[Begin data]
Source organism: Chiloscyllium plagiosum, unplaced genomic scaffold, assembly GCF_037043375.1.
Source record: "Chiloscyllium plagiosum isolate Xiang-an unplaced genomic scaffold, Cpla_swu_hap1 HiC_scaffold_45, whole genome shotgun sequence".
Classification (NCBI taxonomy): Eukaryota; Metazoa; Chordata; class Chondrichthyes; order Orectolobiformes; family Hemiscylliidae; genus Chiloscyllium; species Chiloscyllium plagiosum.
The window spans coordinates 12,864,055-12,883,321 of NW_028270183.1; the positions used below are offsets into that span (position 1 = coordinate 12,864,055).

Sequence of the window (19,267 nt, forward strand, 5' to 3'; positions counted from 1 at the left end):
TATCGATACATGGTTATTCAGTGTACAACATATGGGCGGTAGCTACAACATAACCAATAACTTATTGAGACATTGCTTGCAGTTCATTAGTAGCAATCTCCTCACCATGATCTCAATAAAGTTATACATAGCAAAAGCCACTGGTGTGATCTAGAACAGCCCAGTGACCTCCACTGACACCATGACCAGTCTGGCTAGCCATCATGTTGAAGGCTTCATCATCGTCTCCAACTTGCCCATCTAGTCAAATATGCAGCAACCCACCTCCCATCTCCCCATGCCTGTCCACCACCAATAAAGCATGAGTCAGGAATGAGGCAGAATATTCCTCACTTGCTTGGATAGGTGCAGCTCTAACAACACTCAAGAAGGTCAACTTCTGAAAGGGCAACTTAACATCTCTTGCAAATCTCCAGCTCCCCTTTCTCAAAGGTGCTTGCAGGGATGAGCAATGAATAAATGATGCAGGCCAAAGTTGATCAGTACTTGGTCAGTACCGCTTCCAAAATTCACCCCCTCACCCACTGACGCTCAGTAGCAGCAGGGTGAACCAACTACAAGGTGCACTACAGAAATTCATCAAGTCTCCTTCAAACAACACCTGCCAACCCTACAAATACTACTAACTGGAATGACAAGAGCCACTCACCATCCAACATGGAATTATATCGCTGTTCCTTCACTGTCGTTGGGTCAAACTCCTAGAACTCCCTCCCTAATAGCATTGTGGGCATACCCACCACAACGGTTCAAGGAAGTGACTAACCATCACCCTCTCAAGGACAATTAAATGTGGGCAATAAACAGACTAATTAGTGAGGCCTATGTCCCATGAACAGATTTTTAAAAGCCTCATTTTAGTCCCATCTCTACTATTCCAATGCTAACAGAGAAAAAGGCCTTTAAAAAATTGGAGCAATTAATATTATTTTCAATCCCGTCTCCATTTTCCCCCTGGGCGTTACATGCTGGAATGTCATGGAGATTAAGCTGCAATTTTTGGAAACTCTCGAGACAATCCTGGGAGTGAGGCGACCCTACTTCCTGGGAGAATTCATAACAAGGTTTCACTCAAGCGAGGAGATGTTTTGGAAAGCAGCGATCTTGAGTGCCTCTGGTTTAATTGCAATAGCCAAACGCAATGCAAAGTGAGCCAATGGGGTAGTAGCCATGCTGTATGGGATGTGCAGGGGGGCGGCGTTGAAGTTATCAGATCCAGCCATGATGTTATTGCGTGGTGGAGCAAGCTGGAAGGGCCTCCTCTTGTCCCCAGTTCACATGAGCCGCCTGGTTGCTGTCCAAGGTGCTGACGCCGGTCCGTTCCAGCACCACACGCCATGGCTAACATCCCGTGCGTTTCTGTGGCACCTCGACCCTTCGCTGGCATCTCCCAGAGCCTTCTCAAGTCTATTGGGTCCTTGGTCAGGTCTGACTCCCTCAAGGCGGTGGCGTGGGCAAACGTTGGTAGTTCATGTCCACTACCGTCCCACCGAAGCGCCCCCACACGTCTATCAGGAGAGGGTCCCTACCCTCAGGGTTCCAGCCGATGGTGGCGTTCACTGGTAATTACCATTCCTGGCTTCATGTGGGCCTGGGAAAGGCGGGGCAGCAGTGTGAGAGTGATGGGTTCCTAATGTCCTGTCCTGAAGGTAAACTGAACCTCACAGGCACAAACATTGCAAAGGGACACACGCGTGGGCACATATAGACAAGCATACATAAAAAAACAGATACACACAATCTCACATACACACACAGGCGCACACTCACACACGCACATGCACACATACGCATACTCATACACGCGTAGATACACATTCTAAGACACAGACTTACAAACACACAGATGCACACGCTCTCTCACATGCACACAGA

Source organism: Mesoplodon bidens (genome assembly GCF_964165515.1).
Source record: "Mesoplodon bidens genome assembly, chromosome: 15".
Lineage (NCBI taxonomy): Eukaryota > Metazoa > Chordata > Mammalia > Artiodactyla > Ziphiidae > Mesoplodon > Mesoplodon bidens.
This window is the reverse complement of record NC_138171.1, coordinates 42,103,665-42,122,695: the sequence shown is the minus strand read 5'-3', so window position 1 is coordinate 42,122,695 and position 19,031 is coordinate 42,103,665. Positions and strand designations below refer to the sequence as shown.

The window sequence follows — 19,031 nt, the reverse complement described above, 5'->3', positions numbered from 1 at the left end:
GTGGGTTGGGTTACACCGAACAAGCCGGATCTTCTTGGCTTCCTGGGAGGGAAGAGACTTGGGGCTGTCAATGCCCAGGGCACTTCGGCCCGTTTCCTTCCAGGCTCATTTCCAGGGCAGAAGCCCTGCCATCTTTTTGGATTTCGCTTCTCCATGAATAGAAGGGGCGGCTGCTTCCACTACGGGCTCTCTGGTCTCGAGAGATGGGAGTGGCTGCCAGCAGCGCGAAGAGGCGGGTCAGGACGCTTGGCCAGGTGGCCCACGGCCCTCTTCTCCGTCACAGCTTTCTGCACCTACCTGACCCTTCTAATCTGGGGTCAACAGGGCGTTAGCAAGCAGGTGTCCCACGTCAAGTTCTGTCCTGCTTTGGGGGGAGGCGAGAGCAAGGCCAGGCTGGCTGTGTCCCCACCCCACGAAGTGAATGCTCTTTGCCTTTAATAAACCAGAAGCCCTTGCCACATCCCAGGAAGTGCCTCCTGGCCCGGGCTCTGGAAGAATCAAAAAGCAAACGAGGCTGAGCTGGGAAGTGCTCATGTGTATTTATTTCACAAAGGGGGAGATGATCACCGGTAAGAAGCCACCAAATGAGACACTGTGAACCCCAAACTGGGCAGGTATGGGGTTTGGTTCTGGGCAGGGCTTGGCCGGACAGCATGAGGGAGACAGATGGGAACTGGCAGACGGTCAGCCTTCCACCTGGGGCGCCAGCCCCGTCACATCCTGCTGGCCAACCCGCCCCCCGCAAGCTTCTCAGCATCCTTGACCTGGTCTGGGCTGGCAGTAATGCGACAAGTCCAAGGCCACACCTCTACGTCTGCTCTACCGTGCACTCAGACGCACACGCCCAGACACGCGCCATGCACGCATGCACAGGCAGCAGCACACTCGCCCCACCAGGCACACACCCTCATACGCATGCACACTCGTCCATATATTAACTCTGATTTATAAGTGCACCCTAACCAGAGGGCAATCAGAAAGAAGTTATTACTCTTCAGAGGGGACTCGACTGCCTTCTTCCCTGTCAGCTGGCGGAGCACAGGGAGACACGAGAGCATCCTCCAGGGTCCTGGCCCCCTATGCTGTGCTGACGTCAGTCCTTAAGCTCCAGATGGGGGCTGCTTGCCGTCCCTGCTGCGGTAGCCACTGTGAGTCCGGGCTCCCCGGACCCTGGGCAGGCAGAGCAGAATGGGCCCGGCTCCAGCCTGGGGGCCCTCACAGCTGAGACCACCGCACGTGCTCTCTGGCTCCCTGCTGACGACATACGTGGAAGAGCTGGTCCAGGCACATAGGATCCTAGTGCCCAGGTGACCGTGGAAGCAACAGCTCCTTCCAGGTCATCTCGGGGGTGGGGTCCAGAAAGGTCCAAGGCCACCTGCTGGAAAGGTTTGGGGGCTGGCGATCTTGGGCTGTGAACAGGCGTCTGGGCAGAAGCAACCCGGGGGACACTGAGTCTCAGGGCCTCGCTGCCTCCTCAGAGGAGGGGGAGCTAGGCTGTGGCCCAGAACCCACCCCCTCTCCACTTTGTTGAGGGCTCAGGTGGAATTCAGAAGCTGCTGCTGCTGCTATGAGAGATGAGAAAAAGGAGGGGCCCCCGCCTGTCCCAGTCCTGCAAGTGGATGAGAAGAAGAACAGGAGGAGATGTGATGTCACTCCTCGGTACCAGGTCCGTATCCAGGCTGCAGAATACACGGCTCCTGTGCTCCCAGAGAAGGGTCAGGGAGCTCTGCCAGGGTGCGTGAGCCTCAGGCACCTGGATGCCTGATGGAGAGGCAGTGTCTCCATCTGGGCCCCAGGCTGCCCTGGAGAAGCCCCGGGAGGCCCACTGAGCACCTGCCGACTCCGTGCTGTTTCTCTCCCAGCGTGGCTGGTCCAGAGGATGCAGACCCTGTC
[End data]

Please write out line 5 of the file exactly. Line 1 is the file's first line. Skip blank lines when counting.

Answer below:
Sequence of the window (19,267 nt, forward strand, 5' to 3'; positions counted from 1 at the left end):